Wireless companies are dead set on moving into the swathe of spectrum currently used by broadcast television, and although broadcasters are resigned to the prospect of giving at least some ground, the terms are far from settled and the battle rages. In the background, like the insistent cello music in the “Jaws” soundtrack, are the spinning wheels of the Joint Select Committee on Deficit Reduction, which is more seemingly interested in finding money than writing good legislation.
Broadcasters have come together to form the Future of Television Coalition. Its mission statement is simple: “The Coalition supports the evolution of broadcast television and its integration with other technologies and across many platforms. Our members work together to advance public policy initiatives that allow broadcasters to continue to rigorously innovate and invest to better serve consumers.”
Founding members of the Coalition include Antennas Direct, Bounce TV, The Center for Asian American Media, County Executives of America, The Country Network, Digitenna, DLT Entertainment Limited, LATV Networks & American Latino Syndication, Luken Communications, MHz Networks, Native American Public Telecommunications, New York Television Festival, Open Mobile Video Coalition, Pacific Islanders in Communications, Qubo, This TV and Vme Media.
“The Coalition represents a broad range of interests invested in strengthening broadcasters’ ability to deliver high-quality local news, weather, sports and emergency information,” said NAB President/CEO Gordon Smith. “We anticipate the organization will grow considerably over time as broadcasting evolves onto new mobile platforms and local TV stations continue to expand programming choices.”
The Consumer Electronics Association welcomed FOTV, sort of. CEA President/CEO Gary Shapiro said he welcomed FOTV’s input, while stating that only 10% of television viewing is off-air. “As the broadcasters have urged, the incentive spectrum auctions proposals in Congress are entirely voluntary and would not preclude any new use of broadcast spectrum, such as mobile digital TV or wireless Internet services. Although broadcasters have never paid for the public spectrum they occupy, we believe the proposals will generously compensate the broadcasters who choose to participate in auctions. The incentive auctions are about the future, and broadcasters will choose whether they participate in the auctions that will benefit the majority of Americans who want and need wireless broadband.”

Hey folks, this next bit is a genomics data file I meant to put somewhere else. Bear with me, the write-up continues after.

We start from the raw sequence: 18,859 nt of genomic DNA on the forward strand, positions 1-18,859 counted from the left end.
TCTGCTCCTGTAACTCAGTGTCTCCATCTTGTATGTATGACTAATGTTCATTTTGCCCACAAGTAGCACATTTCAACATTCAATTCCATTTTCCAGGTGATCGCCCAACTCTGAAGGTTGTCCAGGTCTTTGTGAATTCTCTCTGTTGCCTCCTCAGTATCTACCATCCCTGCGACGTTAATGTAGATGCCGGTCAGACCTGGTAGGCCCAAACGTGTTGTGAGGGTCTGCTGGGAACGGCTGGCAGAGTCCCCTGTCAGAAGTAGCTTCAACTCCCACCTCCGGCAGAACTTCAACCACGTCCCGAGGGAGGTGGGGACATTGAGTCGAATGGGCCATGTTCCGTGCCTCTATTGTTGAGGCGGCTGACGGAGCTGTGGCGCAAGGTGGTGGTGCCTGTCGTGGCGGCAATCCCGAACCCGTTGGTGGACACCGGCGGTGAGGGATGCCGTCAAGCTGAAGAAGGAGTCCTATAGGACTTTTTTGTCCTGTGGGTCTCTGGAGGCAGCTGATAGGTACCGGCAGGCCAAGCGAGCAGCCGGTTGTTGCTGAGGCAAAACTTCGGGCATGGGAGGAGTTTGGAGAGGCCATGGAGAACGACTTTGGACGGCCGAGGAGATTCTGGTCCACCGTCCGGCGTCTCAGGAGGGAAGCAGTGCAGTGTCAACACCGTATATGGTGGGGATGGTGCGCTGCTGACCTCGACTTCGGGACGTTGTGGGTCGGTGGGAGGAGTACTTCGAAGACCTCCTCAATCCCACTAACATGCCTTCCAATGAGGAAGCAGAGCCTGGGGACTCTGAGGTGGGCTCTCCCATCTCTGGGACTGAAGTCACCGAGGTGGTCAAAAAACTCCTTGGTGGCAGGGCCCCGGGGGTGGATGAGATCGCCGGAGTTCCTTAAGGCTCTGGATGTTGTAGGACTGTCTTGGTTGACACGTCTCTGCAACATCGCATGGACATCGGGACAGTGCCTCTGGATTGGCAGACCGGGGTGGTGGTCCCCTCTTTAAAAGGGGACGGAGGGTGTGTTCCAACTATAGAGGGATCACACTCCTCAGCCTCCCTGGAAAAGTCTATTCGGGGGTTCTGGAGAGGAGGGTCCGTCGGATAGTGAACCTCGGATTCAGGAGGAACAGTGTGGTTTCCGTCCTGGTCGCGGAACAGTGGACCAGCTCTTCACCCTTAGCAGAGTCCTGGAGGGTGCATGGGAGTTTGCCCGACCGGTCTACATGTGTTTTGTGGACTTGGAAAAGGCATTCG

Broadcasters would disagree that the airwaves are provided to them free of charge; and broadcasters do not share Shapiro’s confidence that incentive auctions will be truly voluntary, that they will be compensated for costs incurred due to the process, and that the channel repacking is even a workable proposition in a number of key DMAs.
Jot Carpenter, an executive at wireless organization CTIA, actually threw fuel on the fire when he commented on FOTV. He said, “When you have to form a coalition to talk about your future, perhaps it suggests you don’t have one.”
That drew the ire of broadcasters, particularly entrepreneurial programming operations that are just beginning to use digital multicasting to bring diverse niche programming to viewers over the air. Bounce TV is the highest profile of these groups.
Another, Soul of the South Network, is a minority-owned network to be that is getting ready to kick off operations ready to kick off in 2012, serving the large African American population resident in the South.
Soul of the South CEO Edwin V. Avent has responded, “CTIA’s comment demeans the efforts of men and women at Soul of the South and other new niche multicast DTV networks who are working tirelessly to use digital television technology to empower our audiences. It is unfortunate that CTIA would mock these efforts. Our broadcast network – which launches in the spring — will be a free news and entertainment service using broadcast airwaves to educate and enlighten a segment of society that is too often ignored. CTIA’s grab for TV airwaves comes at a price, and that price is fewer jobs for minorities, a less pluralistic society, an increase in the digital divide, and higher phone bills for all consumers.”
Companies that have been pushing for the right to operate unlicensed devices in the white spaces between television station channels are also part of the mix – and with broadcasters wondering if there will be room for all licensed stations after repacking is executed, the prospects for unlicensed devices do not look good.
Television Group Sinclair recently repeated the oft-heard call for a full spectrum inventory before going ahead with any incentive auctions. “Spectrum auctions would cause big pain for very little gain,” said Mark Aitken, Vice President of Advanced Technology for Sinclair. “Forty-six million Americans rely exclusively on over-the-air broadcasting. It is the only reliable medium everyone uses during catastrophes when the cable goes out and the satellite dishes have blown off roofs. America cannot get this back after it is sold. Congress should postpone any auction considerations until after a thorough spectrum audit is completed.”
CEA has countered that projected sales of consumer electronics during the holiday gift-giving season is reason to proceed with auctions, claiming the projections demonstrate the need for addition spectrum to devote to wireless.
At least one gift might be popular – high definition antennas. FOTV member Antenna Direct has been giving them away – and finding grateful citizens who are finding it more difficult to justify an MVPD subscription in the current economy and also find their viewing needs met satisfactorily by the programming available on free over-the-air television.
Check out this report on the Antenna Direct initiative: